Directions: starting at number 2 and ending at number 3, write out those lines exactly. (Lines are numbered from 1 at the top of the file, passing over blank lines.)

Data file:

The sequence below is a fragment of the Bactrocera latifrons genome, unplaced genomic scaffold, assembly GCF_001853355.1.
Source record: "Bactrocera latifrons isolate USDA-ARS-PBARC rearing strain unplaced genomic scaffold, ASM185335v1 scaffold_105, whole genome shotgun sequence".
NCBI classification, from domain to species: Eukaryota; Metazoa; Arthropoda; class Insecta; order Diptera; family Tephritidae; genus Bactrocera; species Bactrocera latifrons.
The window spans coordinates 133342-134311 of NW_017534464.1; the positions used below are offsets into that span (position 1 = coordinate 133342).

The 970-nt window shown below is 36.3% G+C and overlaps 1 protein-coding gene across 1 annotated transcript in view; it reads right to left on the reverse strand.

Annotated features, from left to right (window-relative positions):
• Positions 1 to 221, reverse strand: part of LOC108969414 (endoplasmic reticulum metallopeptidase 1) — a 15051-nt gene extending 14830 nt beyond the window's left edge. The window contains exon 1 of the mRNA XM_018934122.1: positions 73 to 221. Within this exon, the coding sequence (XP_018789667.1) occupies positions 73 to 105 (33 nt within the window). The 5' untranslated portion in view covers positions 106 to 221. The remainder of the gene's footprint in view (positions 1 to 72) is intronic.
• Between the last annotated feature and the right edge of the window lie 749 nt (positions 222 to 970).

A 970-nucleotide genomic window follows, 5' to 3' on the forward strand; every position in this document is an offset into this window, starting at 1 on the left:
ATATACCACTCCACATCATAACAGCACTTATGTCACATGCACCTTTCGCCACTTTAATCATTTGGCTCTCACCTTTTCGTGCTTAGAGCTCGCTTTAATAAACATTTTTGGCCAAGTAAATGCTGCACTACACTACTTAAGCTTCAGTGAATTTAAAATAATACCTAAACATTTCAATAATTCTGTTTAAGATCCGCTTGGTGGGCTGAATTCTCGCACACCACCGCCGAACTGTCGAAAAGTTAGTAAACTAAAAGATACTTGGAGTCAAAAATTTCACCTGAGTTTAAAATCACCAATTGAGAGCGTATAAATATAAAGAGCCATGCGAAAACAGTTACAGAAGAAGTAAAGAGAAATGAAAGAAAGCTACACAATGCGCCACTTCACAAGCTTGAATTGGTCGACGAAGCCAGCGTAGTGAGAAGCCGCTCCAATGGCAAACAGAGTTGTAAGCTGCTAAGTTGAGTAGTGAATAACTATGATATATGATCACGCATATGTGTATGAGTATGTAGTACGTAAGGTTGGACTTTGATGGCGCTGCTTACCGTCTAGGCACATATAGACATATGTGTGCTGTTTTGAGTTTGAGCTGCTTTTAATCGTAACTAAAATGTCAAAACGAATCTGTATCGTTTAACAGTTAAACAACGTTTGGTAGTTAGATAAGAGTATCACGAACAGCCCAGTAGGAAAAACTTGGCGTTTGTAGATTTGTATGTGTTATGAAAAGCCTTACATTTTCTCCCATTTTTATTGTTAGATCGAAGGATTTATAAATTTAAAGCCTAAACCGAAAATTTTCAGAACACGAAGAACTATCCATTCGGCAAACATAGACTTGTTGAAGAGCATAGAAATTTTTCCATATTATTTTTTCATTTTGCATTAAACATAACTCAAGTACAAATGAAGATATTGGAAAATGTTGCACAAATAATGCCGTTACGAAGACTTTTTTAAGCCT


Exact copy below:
Source record: "Bactrocera latifrons isolate USDA-ARS-PBARC rearing strain unplaced genomic scaffold, ASM185335v1 scaffold_105, whole genome shotgun sequence".
NCBI classification, from domain to species: Eukaryota; Metazoa; Arthropoda; class Insecta; order Diptera; family Tephritidae; genus Bactrocera; species Bactrocera latifrons.